The empty or full cases of this moth are fairly common on trees throughout the country. The case, which is 2–3 in. in length when completed, is constructed by the caterpillar of a moth and is composed of a tough skin of silk in which is incorporated plant debris. The case is the permanent home of the developing caterpillar and of the adult female. The latter is a wingless moth while the male is fully winged and does not live in a case in the adult stage. But the caterpillar transports the case to the leaves upon which it feeds at night. During the day the case is sealed and affixed very firmly to a branch of the tree. Common host plants are macrocarpa and albizzia.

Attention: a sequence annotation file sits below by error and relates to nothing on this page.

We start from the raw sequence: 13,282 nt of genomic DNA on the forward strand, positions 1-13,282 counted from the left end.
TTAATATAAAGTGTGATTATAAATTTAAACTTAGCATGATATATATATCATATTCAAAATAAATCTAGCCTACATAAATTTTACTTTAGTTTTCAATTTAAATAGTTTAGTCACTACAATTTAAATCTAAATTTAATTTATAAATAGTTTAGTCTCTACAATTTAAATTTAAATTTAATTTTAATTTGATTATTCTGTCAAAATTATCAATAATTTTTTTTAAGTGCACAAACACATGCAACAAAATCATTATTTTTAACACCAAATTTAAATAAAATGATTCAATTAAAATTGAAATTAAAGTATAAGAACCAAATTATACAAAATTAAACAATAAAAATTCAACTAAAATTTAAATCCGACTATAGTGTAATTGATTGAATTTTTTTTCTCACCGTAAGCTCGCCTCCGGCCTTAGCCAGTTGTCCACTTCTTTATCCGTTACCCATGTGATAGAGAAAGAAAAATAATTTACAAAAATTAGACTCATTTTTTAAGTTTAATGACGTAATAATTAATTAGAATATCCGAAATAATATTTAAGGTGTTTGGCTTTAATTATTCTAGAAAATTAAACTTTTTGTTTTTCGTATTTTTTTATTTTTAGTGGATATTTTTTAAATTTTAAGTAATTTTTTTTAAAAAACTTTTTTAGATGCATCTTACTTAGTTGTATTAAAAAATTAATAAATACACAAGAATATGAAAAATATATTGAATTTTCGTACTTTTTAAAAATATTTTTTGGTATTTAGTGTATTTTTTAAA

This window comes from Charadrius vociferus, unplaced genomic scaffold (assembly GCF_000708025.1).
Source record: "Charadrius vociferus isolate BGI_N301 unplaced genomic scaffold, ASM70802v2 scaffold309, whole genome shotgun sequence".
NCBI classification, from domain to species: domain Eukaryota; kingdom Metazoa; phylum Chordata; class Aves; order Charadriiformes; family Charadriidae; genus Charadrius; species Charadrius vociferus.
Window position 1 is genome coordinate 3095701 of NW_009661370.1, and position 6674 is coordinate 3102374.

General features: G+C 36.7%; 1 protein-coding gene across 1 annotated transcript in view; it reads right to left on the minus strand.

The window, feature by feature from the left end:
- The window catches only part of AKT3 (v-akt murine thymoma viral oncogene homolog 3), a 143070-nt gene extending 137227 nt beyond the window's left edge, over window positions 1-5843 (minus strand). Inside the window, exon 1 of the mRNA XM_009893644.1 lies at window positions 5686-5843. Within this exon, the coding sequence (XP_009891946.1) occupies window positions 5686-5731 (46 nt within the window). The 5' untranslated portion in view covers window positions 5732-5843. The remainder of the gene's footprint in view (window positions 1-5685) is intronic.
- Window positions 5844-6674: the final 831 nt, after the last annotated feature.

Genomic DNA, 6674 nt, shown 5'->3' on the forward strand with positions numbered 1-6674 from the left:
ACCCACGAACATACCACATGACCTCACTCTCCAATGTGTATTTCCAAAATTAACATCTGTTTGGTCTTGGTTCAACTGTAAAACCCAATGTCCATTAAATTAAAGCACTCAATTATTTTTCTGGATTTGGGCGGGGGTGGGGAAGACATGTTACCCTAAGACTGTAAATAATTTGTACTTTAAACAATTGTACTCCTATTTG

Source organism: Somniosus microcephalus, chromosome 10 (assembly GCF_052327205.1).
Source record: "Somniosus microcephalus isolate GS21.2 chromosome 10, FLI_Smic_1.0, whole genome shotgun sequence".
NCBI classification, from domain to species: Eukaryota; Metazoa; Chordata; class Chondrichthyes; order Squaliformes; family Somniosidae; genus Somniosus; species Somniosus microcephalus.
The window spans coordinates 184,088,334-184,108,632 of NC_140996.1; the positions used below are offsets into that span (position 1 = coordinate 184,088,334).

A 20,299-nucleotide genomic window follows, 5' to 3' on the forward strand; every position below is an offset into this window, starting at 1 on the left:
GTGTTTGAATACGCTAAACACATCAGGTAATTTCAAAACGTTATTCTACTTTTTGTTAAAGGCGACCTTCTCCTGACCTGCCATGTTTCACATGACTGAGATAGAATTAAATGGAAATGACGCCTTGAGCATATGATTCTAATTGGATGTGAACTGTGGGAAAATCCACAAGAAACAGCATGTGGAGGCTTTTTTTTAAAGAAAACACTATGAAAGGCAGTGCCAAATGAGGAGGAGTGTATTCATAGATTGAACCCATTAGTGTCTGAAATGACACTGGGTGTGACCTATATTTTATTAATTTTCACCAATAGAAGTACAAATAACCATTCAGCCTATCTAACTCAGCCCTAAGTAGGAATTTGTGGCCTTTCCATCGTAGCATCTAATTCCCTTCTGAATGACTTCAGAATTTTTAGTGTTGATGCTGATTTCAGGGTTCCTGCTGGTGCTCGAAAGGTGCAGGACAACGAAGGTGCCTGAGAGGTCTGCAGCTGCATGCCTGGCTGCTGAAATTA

by Roy Alexander Harrison, D.SC., Senior Lecturer in Agricultural Zoology, Lincoln Agricultural College.